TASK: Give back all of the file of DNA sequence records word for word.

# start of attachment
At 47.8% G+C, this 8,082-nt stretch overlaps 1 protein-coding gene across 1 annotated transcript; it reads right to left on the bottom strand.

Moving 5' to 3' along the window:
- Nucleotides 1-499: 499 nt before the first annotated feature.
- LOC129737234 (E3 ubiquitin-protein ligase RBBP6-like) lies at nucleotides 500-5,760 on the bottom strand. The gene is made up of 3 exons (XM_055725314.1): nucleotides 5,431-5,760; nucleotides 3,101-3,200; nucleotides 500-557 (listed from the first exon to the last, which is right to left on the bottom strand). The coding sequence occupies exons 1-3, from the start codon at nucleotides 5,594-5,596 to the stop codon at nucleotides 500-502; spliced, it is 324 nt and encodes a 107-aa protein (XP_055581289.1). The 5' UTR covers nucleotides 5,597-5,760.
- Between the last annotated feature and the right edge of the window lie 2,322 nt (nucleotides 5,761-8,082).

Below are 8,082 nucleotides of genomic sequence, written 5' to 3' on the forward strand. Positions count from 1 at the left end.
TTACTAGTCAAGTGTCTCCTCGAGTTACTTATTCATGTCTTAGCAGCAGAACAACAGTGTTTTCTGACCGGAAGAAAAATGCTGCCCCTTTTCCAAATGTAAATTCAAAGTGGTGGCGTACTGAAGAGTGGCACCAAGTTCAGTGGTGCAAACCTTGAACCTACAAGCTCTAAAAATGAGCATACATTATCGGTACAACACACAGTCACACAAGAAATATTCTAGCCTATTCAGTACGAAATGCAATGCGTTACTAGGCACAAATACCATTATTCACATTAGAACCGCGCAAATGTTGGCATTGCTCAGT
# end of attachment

At 47.8% G+C, this 8,082-nt stretch overlaps 1 protein-coding gene across 1 annotated transcript; it reads right to left on the bottom strand.

Moving 5' to 3' along the window:
- Nucleotides 1-499: 499 nt before the first annotated feature.
- LOC129737234 (E3 ubiquitin-protein ligase RBBP6-like) lies at nucleotides 500-5,760 on the bottom strand. The gene is made up of 3 exons (XM_055725314.1): nucleotides 5,431-5,760; nucleotides 3,101-3,200; nucleotides 500-557 (listed from the first exon to the last, which is right to left on the bottom strand). The coding sequence occupies exons 1-3, from the start codon at nucleotides 5,594-5,596 to the stop codon at nucleotides 500-502; spliced, it is 324 nt and encodes a 107-aa protein (XP_055581289.1). The 5' UTR covers nucleotides 5,597-5,760.
- Between the last annotated feature and the right edge of the window lie 2,322 nt (nucleotides 5,761-8,082).

Below are 8,082 nucleotides of genomic sequence, written 5' to 3' on the forward strand. Positions count from 1 at the left end.
TTACTAGTCAAGTGTCTCCTCGAGTTACTTATTCATGTCTTAGCAGCAGAACAACAGTGTTTTCTGACCGGAAGAAAAATGCTGCCCCTTTTCCAAATGTAAATTCAAAGTGGTGGCGTACTGAAGAGTGGCACCAAGTTCAGTGGTGCAAACCTTGAACCTACAAGCTCTAAAAATGAGCATACATTATCGGTACAACACACAGTCACACAAGAAATATTCTAGCCTATTCAGTACGAAATGCAATGCGTTACTAGGCACAAATACCATTATTCACATTAGAACCGCGCAAATGTTGGCATTGCTCAGT